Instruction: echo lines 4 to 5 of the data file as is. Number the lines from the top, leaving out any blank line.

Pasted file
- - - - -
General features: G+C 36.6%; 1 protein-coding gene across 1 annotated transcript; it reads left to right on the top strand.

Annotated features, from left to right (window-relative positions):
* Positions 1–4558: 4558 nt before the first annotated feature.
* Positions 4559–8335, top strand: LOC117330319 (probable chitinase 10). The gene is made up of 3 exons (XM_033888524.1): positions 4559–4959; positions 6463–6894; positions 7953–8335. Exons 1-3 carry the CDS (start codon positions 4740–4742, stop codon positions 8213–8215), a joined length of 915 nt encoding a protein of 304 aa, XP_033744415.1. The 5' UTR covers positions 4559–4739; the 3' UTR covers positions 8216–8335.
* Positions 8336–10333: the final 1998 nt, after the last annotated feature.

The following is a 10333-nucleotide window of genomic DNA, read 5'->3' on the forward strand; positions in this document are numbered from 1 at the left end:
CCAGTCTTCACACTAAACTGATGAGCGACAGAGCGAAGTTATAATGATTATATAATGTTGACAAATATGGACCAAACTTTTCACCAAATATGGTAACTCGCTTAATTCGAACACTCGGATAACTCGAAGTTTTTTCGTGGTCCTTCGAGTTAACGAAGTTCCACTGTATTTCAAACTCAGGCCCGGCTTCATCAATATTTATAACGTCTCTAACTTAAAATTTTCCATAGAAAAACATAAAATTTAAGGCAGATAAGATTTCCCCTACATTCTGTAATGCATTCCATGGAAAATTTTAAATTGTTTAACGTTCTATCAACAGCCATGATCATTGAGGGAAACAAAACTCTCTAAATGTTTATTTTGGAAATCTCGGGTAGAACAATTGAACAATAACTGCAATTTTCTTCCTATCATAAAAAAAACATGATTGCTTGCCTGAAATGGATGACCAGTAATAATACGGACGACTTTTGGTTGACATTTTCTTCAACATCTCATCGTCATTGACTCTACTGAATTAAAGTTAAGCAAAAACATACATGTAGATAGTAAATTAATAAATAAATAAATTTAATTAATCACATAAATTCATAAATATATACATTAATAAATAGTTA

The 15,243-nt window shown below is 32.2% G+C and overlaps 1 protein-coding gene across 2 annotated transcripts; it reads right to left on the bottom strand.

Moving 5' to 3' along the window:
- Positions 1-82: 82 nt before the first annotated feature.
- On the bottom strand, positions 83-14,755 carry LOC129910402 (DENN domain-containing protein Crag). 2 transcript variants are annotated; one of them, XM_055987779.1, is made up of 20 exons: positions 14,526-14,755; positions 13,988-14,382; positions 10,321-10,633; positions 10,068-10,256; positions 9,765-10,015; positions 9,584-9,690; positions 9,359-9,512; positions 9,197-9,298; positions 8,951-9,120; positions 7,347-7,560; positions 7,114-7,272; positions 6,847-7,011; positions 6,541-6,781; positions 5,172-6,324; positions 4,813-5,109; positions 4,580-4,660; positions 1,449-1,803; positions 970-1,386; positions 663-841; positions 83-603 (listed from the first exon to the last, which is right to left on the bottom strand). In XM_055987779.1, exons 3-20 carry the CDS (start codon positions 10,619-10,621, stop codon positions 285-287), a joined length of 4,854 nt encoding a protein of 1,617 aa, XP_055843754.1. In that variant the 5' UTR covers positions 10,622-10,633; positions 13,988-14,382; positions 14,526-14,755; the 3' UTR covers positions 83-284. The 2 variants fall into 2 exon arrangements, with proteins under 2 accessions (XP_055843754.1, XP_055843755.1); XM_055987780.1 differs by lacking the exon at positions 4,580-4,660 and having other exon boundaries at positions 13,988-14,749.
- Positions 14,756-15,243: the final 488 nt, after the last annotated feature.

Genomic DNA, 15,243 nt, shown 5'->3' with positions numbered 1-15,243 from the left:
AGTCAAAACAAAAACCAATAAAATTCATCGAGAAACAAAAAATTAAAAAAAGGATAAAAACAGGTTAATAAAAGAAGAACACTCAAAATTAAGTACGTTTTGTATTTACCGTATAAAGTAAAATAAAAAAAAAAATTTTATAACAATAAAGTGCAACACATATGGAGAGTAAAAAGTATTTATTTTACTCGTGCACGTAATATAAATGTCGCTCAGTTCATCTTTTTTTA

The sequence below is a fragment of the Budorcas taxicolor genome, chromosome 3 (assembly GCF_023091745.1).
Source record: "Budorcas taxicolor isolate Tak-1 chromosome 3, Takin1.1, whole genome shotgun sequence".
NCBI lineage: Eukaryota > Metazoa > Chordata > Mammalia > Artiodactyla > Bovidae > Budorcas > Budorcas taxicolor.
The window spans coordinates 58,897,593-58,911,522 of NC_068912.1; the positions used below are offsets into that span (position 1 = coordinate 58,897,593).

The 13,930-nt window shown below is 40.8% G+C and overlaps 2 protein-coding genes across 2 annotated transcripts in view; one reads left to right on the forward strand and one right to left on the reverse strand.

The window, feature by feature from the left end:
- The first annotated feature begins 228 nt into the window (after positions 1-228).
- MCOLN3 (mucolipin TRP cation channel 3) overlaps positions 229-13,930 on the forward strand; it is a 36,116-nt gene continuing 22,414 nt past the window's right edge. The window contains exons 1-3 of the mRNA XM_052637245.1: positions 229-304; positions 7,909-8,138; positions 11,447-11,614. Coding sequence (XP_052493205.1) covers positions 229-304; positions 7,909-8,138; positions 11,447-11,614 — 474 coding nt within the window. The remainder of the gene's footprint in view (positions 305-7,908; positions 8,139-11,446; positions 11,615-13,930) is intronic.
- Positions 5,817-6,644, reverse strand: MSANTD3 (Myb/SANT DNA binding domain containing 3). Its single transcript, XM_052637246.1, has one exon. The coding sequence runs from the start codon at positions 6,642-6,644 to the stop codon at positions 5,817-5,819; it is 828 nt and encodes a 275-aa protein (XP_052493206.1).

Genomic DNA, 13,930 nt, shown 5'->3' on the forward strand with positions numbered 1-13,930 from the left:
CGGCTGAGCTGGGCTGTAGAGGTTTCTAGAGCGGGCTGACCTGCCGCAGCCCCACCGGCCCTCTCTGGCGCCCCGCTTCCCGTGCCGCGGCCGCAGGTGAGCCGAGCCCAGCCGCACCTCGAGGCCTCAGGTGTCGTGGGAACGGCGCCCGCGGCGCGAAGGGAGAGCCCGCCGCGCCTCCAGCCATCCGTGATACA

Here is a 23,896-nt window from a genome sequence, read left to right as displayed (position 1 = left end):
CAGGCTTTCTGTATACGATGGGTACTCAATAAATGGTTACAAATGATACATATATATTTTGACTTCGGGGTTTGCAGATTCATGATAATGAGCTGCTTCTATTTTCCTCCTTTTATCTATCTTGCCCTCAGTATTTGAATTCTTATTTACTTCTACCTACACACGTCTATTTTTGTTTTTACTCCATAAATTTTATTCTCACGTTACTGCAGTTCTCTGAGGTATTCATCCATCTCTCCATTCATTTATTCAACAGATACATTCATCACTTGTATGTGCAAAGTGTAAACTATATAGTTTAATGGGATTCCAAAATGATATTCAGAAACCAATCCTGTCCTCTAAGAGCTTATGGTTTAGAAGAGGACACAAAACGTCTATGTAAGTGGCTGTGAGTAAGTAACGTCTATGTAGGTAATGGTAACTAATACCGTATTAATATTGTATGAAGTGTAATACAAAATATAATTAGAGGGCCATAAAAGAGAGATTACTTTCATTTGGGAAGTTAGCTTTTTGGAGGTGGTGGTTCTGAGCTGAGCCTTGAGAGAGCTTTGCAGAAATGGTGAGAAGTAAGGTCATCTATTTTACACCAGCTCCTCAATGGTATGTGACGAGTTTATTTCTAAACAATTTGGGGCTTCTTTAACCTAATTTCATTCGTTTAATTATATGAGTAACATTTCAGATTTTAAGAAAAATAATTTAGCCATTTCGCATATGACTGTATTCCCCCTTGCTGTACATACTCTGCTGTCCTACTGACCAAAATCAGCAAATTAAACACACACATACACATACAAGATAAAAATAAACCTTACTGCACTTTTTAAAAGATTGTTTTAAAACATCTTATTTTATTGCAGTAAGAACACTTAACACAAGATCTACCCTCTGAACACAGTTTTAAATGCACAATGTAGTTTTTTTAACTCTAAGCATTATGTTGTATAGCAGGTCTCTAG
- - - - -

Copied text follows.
* Positions 4559–8335, top strand: LOC117330319 (probable chitinase 10). The gene is made up of 3 exons (XM_033888524.1): positions 4559–4959; positions 6463–6894; positions 7953–8335. Exons 1-3 carry the CDS (start codon positions 4740–4742, stop codon positions 8213–8215), a joined length of 915 nt encoding a protein of 304 aa, XP_033744415.1. The 5' UTR covers positions 4559–4739; the 3' UTR covers positions 8216–8335.
* Positions 8336–10333: the final 1998 nt, after the last annotated feature.